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Comparing Different Methods of Data Center Connectivity: Direct Connect vs. VPN vs. MPLS

Glowing blue matrix falling in data center

In today’s digital-first world, data center connectivity is the backbone of seamless communication and data exchange between various systems, applications, and users.

As businesses increasingly rely on cloud services, remote work, and real-time data processing, the demand for efficient, secure, and high-speed data center connectivity has grown exponentially.

“Despite being one of the most important components in a data center, connectivity options can be complex, confusing, and hard to understand. There are numerous connectivity options and types including cross connects, dedicated and blended internet, cloud direct connects and, interconnection,” said datacenters.com.

Like power, cooling, and security, connectivity for a data center is an essential element.

“Without outside connectivity, a data center is just a building of computers that can only talk to each other,” says Data Center Hawk.

The Importance of Data Center Connectivity

Data centers, whether owned by a company or hosted by a third-party provider, need to connect to one another or to external entities such as branch offices, partners, and cloud services.

This connectivity ensures efficient data transfer, access to applications, and seamless communication. The importance of data center connectivity has evolved as technology changes to include:

  • Cloud Adoption: As businesses migrate to cloud platforms, reliable data center connectivity is vital to ensure smooth integration between on-premises systems and cloud services.

  • Remote Work: The rise of remote work, accelerated by the pandemic, requires secure and fast access to corporate resources, making robust data center connectivity crucial.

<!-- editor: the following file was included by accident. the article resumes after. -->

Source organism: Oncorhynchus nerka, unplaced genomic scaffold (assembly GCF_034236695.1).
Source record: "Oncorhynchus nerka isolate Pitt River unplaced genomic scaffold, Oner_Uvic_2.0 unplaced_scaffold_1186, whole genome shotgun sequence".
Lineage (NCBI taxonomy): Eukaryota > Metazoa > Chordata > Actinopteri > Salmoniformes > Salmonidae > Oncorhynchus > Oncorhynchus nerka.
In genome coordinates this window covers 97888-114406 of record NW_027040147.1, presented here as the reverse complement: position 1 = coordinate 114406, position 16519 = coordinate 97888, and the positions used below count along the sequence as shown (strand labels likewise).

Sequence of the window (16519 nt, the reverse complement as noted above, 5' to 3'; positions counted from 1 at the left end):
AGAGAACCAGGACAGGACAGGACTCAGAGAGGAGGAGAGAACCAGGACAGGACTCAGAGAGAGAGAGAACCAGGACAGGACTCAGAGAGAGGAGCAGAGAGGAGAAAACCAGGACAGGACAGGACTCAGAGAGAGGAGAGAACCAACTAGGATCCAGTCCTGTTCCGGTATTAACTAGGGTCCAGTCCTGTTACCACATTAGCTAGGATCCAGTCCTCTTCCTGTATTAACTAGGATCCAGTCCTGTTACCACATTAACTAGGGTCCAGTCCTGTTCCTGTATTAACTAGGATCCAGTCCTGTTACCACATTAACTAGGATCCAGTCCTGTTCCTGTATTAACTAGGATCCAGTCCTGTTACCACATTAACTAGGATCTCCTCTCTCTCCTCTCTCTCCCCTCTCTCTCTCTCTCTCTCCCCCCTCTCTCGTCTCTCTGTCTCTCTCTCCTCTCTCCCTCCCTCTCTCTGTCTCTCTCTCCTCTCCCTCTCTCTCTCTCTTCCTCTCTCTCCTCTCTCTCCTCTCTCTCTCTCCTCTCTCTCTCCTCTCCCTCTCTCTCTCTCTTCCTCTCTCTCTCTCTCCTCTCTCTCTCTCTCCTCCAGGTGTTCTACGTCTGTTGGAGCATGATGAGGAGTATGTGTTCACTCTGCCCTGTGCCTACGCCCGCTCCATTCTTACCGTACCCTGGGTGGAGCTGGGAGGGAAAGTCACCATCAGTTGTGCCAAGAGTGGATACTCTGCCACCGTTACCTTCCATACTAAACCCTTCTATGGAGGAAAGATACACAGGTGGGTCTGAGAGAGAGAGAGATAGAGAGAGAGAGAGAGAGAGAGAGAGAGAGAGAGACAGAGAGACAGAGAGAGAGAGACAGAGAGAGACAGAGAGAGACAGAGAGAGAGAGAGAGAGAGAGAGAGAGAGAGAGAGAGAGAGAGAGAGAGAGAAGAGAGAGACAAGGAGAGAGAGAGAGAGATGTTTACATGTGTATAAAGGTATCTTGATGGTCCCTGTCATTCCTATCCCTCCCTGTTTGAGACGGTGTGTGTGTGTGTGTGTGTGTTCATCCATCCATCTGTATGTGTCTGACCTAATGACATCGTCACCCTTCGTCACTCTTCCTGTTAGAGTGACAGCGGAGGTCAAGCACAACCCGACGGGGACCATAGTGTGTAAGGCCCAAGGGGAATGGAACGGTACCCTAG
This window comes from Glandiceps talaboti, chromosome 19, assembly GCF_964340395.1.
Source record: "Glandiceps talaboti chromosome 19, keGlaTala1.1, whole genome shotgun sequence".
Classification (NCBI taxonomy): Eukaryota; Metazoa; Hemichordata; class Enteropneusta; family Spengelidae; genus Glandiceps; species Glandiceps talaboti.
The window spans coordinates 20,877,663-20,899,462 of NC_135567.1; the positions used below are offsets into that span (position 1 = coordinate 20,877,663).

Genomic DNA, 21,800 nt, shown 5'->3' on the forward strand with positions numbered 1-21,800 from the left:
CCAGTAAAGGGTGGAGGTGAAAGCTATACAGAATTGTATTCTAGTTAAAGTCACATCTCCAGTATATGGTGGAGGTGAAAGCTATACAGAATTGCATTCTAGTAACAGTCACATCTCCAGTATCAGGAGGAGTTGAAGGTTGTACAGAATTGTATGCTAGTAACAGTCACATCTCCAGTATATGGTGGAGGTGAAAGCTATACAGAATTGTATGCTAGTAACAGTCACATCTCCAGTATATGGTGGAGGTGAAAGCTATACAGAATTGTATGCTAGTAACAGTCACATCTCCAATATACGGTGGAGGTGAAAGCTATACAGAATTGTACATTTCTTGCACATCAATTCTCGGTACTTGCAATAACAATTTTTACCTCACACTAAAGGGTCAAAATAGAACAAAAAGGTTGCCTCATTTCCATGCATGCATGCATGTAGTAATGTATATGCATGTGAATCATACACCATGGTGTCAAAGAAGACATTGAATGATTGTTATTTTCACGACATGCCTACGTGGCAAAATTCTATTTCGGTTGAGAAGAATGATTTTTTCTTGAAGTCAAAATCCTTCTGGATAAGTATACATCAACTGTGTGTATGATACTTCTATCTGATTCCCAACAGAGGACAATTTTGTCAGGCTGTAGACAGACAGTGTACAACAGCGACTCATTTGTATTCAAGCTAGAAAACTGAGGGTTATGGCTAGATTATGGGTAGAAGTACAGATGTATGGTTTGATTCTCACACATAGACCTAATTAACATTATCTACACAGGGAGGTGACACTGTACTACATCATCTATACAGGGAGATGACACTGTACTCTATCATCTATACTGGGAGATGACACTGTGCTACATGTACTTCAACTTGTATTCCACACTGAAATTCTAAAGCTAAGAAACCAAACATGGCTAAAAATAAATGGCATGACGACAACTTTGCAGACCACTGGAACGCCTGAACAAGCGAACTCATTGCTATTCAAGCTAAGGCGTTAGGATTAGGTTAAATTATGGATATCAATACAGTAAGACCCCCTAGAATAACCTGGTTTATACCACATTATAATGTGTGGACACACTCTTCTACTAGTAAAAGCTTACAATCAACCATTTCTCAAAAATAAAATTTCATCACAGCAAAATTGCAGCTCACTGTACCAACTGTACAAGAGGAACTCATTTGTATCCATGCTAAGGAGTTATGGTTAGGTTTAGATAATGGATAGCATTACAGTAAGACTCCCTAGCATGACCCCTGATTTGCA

• Real-time Applications: Applications such as video conferencing, IoT devices, and real-time analytics demand low-latency connectivity for optimal performance.

  • Global Reach: Organizations with a global presence require data centers to be interconnected across regions for efficient data sharing and redundancy.

  • Data Security: Secure connectivity is essential to protect sensitive data during transmission and ensure compliance with regulations.

“In simpler days of the internet, one computer would talk directly to another and get everything it needed. A delay of several milliseconds would not cause an issue. Today, companies are using increasingly complex systems to support their customers' needs,” says Data Center Hawk. “It’s not uncommon for a company to spread their IT workload between cloud, colocation, and in-house. Within those buckets, they may have a multitude of microservices spread across different servers. As the number of points of communication increases, so does the importance of keeping those communications as fast as possible.”

Data Center Connectivity: Speed + Efficiency

There is so much focus on data center connectivity speed that efficiency can get lost in the shuffle.

Connectivity speed is the rate at which information travels from a device to the internet, like when sending an email or file. Connectivity efficiency is the percentage of bandwidth used for actual data transport as compared with the total bandwidth consumed.

To put it another way: speed is how quickly you can accomplish a task, while efficiency is a comparison of the useful work performed by a machine or in a process to the total work needed to complete a process.

Speed and efficiency are related, but they're not synonymous. Efficient data center connectivity is important for several reasons:

  • Business Continuity: Seamless connectivity ensures uninterrupted access to critical applications and resources, minimizing downtime.

  • Data Replication: Reliable connectivity supports data replication between geographically dispersed data centers, enhancing data redundancy and disaster recovery.

  • Scalability: As businesses grow, scalable connectivity solutions accommodate increased data transfer requirements without disruptions.

  • Cost Efficiency: Streamlined connectivity reduces data transfer costs and optimizes resource utilization.

  • Collaboration: Effective connectivity enables real-time collaboration among teams regardless of their geographical locations.

  • Competitive Advantage: Fast, responsive connectivity can give businesses a competitive edge by delivering superior customer experiences.

Data Center Connectivity Options: Direct Connect, VPN, MPLS

Three common methods for data center connectivity are direct connect, VPN (Virtual Private Network), and MPLS (Multiprotocol Label Switching).